At first glance, the automotive retail space may not look all that interesting. However, one true fact is that many players in this space are trading at low prices relative to the cash flows they generate. One prospect that looks affordable in this market and That is trading all the cheap on an absolute basis, is Asbury Automotive Group (NYSE:ABG). In recent years, the management team at the company has done a good job growing both the top and bottom lines of the business. That growth continues into the current fiscal year, due in large part to acquisition activity the firm has engaged in. Moving forward, investors are right to question whether there might be some pain in the automotive space because of higher costs and the prospect of a recession. But with how cheap shares are today, it’s hard imagining a scenario where long-term investors who are willing to be patient end up losing out. Because of this, I have decided to rate the business a ‘buy’, reflecting my belief that it will outperform the broader market for the foreseeable future.
Kicking the tires of Asbury Automotive Group
For those not familiar with Asbury Automotive Group, it’s worth noting that the company operates as the sixth largest franchised automotive retailer in the US. It does this through the 205 new vehicle franchise locations that it owns and operates that, collectively, sell 31 different brands of automobiles. Its properties consist of 155 dealership locations and 35 collision centers. It also has seven standalone used vehicle dealerships, one used vehicle wholesale business, and one automotive auction property, with all of its assets combined split between 15 different states.
In addition to selling new and used vehicles alike, the company provides other services that are noteworthy. For instance, it sells automotive parts but also provides services like vehicle repair and maintenance to its customers. The company generates some revenue and cash flow from its finance and insurance products, which largely center around arranging vehicle financing through third parties. And also sells aftermarket products like extended service contracts, guaranteed asset protection debt cancellation products, and prepaid maintenance contracts. Management describes the company as being an omni-channel platform for its customers, meaning that they only need to go there for almost all of their vehicle needs.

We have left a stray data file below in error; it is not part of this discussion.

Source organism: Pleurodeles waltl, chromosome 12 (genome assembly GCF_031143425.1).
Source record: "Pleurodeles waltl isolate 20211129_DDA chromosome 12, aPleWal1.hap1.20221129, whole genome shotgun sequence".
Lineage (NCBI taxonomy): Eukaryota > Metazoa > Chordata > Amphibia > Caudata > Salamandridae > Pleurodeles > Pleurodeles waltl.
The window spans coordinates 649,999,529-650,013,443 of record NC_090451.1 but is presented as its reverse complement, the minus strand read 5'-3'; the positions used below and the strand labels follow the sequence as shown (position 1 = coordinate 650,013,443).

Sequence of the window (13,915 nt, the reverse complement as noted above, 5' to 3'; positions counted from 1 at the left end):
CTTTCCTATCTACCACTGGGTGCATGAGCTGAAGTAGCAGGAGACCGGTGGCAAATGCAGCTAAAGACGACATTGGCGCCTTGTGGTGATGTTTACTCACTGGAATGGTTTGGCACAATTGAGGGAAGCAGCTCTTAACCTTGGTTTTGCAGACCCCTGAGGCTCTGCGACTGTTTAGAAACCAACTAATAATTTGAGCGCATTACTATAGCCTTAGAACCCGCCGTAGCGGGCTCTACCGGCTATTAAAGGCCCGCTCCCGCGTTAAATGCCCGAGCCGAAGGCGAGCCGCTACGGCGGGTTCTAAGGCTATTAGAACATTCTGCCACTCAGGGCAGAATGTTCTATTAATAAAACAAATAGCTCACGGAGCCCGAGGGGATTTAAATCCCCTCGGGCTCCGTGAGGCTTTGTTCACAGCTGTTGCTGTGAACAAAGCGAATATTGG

Management has been rather innovative over the years. For instance, in December of 2020, the company introduced an online vehicle tool called Clicklane. This particular feature offers customers the ability to easily complete the purchase or sale of vehicles completely online, with all documentation, loan origination activities, and everything else in between completed digitally. And late last year, it acquired some assets that included 54 new vehicle dealerships, 7 used car stores, 11 collision centers, a used wholesale business, and other related assets, all for $3.48 billion. In a separate deal, it acquired the assets of 14 franchises for a total price of $485.7 million.
Like pretty much any player in this space, the breakdown of revenue versus profitability for the firm is very different than what some might expect. For instance, using data from the firm’s 2021 fiscal year, we can see that 50% of revenue came from new vehicle sales. However, that activity accounted for just 26% of the company’s gross profit. Used vehicle sales made up 34% of revenue but only 15% of profit. By comparison, parts and service revenue accounted for just 12% of sales and an impressive 38% of profit, while financial and insurance products comprised 4% of sales but 21% of profits.
Over the past few years, management has done a really good job growing the company’s top line. Sales increased from $6.46 billion in 2017 to $7.13 billion in 2020 before surging to $9.84 billion in 2021. This 38% rise in revenue from 2020 to 2021 largely came as a result of a 31% rise in new vehicle revenue and a 53% rise in used vehicle revenue, while parts and service revenue rose 33% and finance and insurance revenue jumped by 33% as well. The company benefited from a 15% increase in new vehicle unit sales and a 13% rise in revenue per new vehicle sold. Under the used vehicle category, the company saw a 58% rise in used vehicle retail and an 8% increase in used vehicle wholesale revenue. When it comes to the parts and service category, the company experienced a 37% rise in customer pay revenue and a 54% increase in wholesale parts revenue. Warranty revenue also increased, impacting the company favorably to the amount of $10 million. Meanwhile, finance and insurance revenue jumped by 32%, largely as a result of an increase in new and used vehicle unit sales and the higher pricing paid for them.